A story is told of a young Baalas Teshuva who has spent some time in seminary in Yerushalayim, growing, learning and becoming a bas Yisroel. This young woman had a sister to whom she was close and who she wanted to influence. The secular sister was flying into Israel for a few days before a trip to India and some exploration of Eastern spirituality. When the sister came, she agreed to join one random class at the seminary but no more. She picked the nearest room to the entrance and sat in on a class on hilchos hashavas aveida, returning lost objects. Needless to say, there was minimum inspiration and the baalas teshuva was devastated that her one shot on impacting her sister was used on a shiur about hashava aveida.
The secular sister flew to India, spending time in an ashram and following its leader around. Once, on their daily walk, the leader found a wallet full of money. “It has been divinely ordained that this money should come to me,” declared the religious leader. The secular sister was upset. Surely there was some person who had lost the money and was looking to get it back. How could this religious leader of an Ashram keep the money? She recalled the class that she had heard in her sister’s seminary and remembered some of the details and complex laws of hashavas aveida and decided that she had to return to Yerushalayim to learn more.
Much of the turmoil that has roiled the Yeshiva world in the last few months is a result of the rise of Yair Lapid and his push to draft Yeshiva Bochurim back in 2013. In truth it is not surprising that Lapid would have such views. How would we expect someone like himself to have a true appreciation for Torah or Bnei Torah? Where would he have learned the value of endless hours of ameilus batorah or have an appreciation for a Torah personality? He wouldn’t have, because he grew up decades ago and nobody was there to show him the beauty of Torah.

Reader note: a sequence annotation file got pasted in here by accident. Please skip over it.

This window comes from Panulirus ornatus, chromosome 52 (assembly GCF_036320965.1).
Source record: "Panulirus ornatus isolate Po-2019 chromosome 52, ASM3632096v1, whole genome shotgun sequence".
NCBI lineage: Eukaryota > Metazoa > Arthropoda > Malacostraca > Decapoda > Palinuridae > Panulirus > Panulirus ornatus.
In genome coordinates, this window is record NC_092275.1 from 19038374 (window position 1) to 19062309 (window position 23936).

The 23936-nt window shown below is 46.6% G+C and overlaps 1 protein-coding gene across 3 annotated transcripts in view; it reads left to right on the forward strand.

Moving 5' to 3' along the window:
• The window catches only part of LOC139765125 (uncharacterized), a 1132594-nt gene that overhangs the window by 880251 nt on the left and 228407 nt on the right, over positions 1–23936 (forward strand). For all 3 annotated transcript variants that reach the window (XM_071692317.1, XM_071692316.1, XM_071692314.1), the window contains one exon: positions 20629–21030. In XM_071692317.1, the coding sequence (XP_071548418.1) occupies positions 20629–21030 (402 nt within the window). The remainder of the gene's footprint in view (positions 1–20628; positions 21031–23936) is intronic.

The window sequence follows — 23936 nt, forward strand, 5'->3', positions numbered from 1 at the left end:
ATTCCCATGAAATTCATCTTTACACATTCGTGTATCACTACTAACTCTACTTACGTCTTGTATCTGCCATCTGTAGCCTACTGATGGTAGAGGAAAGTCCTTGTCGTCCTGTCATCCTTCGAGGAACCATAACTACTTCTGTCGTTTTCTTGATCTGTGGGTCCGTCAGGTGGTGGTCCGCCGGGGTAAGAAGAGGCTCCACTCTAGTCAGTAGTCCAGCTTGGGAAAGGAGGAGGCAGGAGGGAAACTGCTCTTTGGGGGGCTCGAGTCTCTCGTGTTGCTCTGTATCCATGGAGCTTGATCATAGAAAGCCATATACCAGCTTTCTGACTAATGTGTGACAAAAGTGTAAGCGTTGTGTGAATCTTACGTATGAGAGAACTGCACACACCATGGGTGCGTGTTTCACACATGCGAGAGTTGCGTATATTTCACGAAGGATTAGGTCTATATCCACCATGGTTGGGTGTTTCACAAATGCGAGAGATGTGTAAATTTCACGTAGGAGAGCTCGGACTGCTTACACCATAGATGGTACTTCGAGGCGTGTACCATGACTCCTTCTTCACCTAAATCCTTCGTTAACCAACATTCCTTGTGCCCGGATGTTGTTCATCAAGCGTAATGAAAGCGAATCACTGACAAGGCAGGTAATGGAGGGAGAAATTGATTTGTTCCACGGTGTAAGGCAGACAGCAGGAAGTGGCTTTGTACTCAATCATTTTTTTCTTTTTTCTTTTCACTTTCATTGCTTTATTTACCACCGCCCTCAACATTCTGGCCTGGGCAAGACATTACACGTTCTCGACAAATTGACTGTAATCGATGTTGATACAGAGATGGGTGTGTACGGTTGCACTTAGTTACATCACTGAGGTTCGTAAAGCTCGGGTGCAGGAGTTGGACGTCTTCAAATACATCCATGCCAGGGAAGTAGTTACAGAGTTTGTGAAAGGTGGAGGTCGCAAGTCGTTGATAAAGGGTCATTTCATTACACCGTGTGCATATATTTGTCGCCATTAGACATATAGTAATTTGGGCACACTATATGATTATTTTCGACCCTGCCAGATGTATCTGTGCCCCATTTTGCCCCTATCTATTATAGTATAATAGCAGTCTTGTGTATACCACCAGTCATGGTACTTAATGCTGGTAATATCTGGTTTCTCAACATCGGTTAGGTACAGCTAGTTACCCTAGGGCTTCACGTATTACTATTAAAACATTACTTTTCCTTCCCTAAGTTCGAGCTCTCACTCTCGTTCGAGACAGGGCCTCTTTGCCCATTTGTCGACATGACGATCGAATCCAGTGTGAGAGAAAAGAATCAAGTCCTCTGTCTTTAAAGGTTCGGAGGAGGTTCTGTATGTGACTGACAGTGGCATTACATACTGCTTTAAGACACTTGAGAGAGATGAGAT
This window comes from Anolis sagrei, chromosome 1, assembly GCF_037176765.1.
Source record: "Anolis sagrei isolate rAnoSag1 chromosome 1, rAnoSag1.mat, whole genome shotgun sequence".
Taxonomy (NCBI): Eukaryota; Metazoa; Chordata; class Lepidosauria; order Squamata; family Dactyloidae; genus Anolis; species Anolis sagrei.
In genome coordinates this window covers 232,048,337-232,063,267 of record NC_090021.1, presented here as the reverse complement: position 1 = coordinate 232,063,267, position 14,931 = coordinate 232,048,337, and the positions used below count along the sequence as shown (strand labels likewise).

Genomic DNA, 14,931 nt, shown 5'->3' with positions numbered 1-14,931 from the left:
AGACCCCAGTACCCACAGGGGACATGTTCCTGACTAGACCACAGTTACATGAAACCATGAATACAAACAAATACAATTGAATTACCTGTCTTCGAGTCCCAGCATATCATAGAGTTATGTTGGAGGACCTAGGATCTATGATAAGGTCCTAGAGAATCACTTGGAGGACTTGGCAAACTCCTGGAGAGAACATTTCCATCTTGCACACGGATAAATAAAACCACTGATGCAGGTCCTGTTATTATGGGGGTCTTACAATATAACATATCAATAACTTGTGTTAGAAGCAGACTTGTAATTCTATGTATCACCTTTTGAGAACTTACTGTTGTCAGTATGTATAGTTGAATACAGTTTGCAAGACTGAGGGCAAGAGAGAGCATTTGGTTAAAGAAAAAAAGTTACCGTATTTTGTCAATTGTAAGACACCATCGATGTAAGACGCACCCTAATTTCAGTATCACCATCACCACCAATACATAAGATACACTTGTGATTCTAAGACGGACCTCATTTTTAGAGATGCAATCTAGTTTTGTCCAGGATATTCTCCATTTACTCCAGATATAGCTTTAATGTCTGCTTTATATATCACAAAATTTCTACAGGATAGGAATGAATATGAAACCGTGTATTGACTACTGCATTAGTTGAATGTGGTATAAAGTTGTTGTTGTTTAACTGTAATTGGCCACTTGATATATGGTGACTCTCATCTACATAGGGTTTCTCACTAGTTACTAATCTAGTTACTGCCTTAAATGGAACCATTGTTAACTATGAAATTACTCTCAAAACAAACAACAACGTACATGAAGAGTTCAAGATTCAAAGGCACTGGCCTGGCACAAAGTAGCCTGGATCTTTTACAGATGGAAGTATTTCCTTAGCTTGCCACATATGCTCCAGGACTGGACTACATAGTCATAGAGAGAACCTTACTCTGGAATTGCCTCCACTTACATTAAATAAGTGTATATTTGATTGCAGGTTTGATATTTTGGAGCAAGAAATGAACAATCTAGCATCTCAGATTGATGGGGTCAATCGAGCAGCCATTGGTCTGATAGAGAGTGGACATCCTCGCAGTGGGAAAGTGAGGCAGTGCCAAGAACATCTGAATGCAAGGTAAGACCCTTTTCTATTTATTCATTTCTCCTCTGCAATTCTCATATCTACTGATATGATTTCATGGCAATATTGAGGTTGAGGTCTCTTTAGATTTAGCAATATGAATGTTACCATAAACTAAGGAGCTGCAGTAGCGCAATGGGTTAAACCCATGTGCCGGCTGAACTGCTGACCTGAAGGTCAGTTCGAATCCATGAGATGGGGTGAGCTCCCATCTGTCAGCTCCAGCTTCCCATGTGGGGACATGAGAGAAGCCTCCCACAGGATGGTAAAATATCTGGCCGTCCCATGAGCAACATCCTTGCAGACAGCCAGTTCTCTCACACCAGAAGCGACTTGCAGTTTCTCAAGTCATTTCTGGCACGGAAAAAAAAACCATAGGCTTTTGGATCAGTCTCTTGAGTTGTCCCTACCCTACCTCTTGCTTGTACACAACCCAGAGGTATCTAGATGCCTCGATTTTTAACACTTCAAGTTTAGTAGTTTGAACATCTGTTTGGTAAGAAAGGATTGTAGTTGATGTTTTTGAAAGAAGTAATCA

But let’s take a look at an alternate view of what might of happened. Imagine for a second that he did run into a campus Rabbi or some frum Jew while in college or at some point in his youth. Perhaps he would have gotten involved, developed a relationship with the Rabbi, learned some Torah and gone to a few Shabbatons. Would he have gone off to Yeshiva? Likely not. And we would have said, once he left campus and went off into the wider world, that we were unfortunately unsuccessful with him. And then he would have joined the Knesset, but instead of pursuing legislation to increase the pressure to draft the Bnei Torah, he would have recalled the Torah personality – his campus Rabbi whom he liked, who was molded by those same Yeshivos. He would have seen the value of deep Torah study even if it wasn’t for him. And perhaps he would not have pursued the legislation and the Yeshiva world in Eretz Yisroel would not have had to endure much of the turmoil that it is going through today. And nobody would have known of the great impact of the Rabbi or simple Jew and his limited success with his old student Yair Lapid.
Unfortunately, this alternate history never happened. Yet I believe it is happening every day as we speak. How many Yair Lapid’s do we encounter on a daily basis? How many of the people that we reach out to who don’t follow the path we hope for them, will go on to do something great for Klal Yisroel down the road and it is due to the caring Yid who showed them the beauty of Torah and a Torah personality? How many of our associates will refrain from hurting Klal Yisroel, solely because of the influence we had? How many of them will have children or grandchildren to which our influence will reach in some way?
So to all of you who teach Torah to our secular brethren, or even if you connect to them positively in some small way, I say ‘ashreichem,’ even if you will never know to what extent your influence reaches.
Rabbi Meir Goldberg is the director of Rutgers Jewish Xperience.
I know him personaly and he is a great person
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